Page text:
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First Niagara’s decision to sell was driven by bad decisions and bad timing

Gary Crosby calls it a “marriage made in heaven,” but he and his company had to go through hell to get there.

About a month after word leaked out that First Niagara Financial Group had hired an investment banker to seek out a buyer, the bank agreed Friday to be acquired by rival powerhouse KeyCorp of Cleveland.

The $4.1 billion deal unites the No. 2 and No. 3 banks in Western New York, forming a strong competitor to market leader M&T Bank Corp. It also creates the 13th largest U.S.-based bank, with $135 billion in assets and 1,366 branches in 15 states, from Maine to Alaska.

Driving First Niagara’s decision to sell itself, according to First Niagara CEO Crosby and others, was a combination of bad decisions and bad timing. First Niagara overpaid on its $1 billion purchase of HSBC Bank USA’s upstate New York branch network. But the bank might have survived that mistake if not for the continued softness in the U.S. economy, which has kept the Federal Reserve Board from raising interest rates.

“The tipping point was that there was no letup in sight for the interest-rate environment,” said Crosby, in a joint telephone interview Friday with KeyCorp CEO Beth Mooney. “It is very difficult for a bank like First Niagara to meet shareholder expectations in this kind of rate environment. And notwithstanding the talk that the Fed is sooner or later going to raise rates, they’re not going to raise them very much or very quickly.”

Crosby was put in charge of First Niagara in March 2013, nearly two years after the HSBC purchase was announced, and after the board ousted longtime CEO John R. Koelmel. First Niagara, formerly Lockport Savings Bank, had grown rapidly in the decade before Crosby took charge, quadrupling in size through a series of mergers that extended its franchise first across New York State, and then into Pennsylvania, Connecticut and Massachusetts.

Crosby put a halt on any further expansion and refocused the bank internally on its customers and operations, seeking to deliver the results by improving and selling more products and services. He launched a $250 million technology investment effort, spread out over several years, to upgrade the bank’s systems and capabilities to better compete with rivals.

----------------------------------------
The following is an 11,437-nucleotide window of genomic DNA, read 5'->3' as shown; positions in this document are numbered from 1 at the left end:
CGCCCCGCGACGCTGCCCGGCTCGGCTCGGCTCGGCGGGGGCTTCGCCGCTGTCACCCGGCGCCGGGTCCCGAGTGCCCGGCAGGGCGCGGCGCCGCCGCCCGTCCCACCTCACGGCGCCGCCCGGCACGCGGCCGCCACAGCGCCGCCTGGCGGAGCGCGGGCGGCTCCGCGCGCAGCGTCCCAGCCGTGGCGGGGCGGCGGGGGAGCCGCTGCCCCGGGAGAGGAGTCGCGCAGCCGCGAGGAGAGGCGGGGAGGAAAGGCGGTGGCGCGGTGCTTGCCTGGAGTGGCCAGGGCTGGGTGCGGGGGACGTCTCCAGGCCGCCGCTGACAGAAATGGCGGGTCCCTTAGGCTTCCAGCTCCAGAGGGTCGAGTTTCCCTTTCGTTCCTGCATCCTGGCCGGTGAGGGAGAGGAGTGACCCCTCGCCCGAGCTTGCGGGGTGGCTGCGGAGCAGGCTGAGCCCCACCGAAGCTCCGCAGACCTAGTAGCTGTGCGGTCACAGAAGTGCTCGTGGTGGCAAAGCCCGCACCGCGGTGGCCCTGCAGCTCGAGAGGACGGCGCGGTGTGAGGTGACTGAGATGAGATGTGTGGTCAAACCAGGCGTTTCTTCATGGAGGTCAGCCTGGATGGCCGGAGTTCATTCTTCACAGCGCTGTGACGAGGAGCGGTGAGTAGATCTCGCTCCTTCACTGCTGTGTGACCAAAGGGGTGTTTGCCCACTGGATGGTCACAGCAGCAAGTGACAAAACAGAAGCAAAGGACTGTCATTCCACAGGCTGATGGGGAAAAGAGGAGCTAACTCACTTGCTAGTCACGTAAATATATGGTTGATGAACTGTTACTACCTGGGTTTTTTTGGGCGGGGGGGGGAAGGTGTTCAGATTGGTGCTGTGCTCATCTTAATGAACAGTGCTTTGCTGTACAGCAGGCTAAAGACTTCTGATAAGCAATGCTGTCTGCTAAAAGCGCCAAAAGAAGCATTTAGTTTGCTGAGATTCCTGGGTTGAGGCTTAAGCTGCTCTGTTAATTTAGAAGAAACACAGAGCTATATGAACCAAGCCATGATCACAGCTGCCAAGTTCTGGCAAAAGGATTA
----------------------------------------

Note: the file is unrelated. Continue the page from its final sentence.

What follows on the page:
The investments were paying off and achieving their goals, Crosby said as recently as last month, although there was still more to do.

But like all banks, First Niagara was still battling a hostile banking climate. Sustained record low interest rates reduce banks’ core income from taking deposits and making loans. First Niagara didn’t have enough fees and other revenue to offset that challenge, as many of its much larger competitors do. And it was already trying to rein in expenses, to limited avail.

Hopes were still high in late summer for the Federal Reserve to start raising interest rates, although slowly. But when the Federal Reserve delayed its long-awaited rate hikes in September, First Niagara’s board – dominated almost completely by non-Buffalonians who joined the bank through past acquisitions with the expectation of much better returns – essentially threw in the towel.

The board, weary of excuses, decided it was time for a change.

Wooing suitors

The bank turned to JPMorgan Chase & Co.’s investment bank for help in evaluating its strategic options – which meant it was putting itself up for sale. “This is something that evolved out of our ongoing strategic planning process,” Crosby said. “We, the board and management, were in agreement that it was time to critically evaluate that particular strategic alternative.

“So we started to look at merging with a company that had a strong currency for our shareholders and a company that had a lot of upside in its currency,” Crosby said, referring to an acquirer’s stock. “And the reality is that Key popped up on the radar screen immediately.”